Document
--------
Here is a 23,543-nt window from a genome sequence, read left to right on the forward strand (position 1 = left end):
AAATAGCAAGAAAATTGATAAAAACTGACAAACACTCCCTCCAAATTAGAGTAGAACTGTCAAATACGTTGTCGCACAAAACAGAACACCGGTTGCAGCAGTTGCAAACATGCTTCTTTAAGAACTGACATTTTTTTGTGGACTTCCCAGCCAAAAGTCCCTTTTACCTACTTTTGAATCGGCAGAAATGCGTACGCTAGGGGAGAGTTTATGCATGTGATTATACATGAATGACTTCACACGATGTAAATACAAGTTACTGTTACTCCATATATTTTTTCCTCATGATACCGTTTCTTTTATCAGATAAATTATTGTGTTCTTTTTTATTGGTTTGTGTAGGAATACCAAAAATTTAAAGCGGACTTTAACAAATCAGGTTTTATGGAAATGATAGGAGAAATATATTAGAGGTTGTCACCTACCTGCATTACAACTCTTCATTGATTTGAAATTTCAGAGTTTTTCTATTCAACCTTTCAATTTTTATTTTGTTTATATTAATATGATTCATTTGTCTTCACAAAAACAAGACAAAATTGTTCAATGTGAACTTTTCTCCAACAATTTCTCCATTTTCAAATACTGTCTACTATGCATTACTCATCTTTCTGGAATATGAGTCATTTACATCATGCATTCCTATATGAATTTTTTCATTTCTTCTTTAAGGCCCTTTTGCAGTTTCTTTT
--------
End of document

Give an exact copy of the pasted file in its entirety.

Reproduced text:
Here is a 23,543-nt window from a genome sequence, read left to right on the forward strand (position 1 = left end):
AAATAGCAAGAAAATTGATAAAAACTGACAAACACTCCCTCCAAATTAGAGTAGAACTGTCAAATACGTTGTCGCACAAAACAGAACACCGGTTGCAGCAGTTGCAAACATGCTTCTTTAAGAACTGACATTTTTTTGTGGACTTCCCAGCCAAAAGTCCCTTTTACCTACTTTTGAATCGGCAGAAATGCGTACGCTAGGGGAGAGTTTATGCATGTGATTATACATGAATGACTTCACACGATGTAAATACAAGTTACTGTTACTCCATATATTTTTTCCTCATGATACCGTTTCTTTTATCAGATAAATTATTGTGTTCTTTTTTATTGGTTTGTGTAGGAATACCAAAAATTTAAAGCGGACTTTAACAAATCAGGTTTTATGGAAATGATAGGAGAAATATATTAGAGGTTGTCACCTACCTGCATTACAACTCTTCATTGATTTGAAATTTCAGAGTTTTTCTATTCAACCTTTCAATTTTTATTTTGTTTATATTAATATGATTCATTTGTCTTCACAAAAACAAGACAAAATTGTTCAATGTGAACTTTTCTCCAACAATTTCTCCATTTTCAAATACTGTCTACTATGCATTACTCATCTTTCTGGAATATGAGTCATTTACATCATGCATTCCTATATGAATTTTTTCATTTCTTCTTTAAGGCCCTTTTGCAGTTTCTTTT